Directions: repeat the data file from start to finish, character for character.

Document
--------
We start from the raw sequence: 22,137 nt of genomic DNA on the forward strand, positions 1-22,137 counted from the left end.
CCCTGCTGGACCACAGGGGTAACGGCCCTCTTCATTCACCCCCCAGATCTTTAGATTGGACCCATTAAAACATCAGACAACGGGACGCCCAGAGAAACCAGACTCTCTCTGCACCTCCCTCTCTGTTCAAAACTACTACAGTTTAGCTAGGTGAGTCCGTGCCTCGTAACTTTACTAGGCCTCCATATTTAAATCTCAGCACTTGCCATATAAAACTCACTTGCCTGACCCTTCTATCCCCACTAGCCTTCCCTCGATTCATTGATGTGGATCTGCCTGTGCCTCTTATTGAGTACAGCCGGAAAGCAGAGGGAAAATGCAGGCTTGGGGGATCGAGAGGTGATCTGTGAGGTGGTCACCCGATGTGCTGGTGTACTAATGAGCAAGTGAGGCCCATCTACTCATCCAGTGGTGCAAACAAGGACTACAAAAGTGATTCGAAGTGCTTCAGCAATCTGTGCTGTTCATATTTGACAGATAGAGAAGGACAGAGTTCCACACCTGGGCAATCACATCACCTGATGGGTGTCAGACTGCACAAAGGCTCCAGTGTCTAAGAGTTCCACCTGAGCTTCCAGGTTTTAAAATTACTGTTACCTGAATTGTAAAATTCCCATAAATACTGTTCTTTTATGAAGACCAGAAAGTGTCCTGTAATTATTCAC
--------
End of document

We start from the raw sequence: 22,137 nt of genomic DNA on the forward strand, positions 1-22,137 counted from the left end.
CCCTGCTGGACCACAGGGGTAACGGCCCTCTTCATTCACCCCCCAGATCTTTAGATTGGACCCATTAAAACATCAGACAACGGGACGCCCAGAGAAACCAGACTCTCTCTGCACCTCCCTCTCTGTTCAAAACTACTACAGTTTAGCTAGGTGAGTCCGTGCCTCGTAACTTTACTAGGCCTCCATATTTAAATCTCAGCACTTGCCATATAAAACTCACTTGCCTGACCCTTCTATCCCCACTAGCCTTCCCTCGATTCATTGATGTGGATCTGCCTGTGCCTCTTATTGAGTACAGCCGGAAAGCAGAGGGAAAATGCAGGCTTGGGGGATCGAGAGGTGATCTGTGAGGTGGTCACCCGATGTGCTGGTGTACTAATGAGCAAGTGAGGCCCATCTACTCATCCAGTGGTGCAAACAAGGACTACAAAAGTGATTCGAAGTGCTTCAGCAATCTGTGCTGTTCATATTTGACAGATAGAGAAGGACAGAGTTCCACACCTGGGCAATCACATCACCTGATGGGTGTCAGACTGCACAAAGGCTCCAGTGTCTAAGAGTTCCACCTGAGCTTCCAGGTTTTAAAATTACTGTTACCTGAATTGTAAAATTCCCATAAATACTGTTCTTTTATGAAGACCAGAAAGTGTCCTGTAATTATTCAC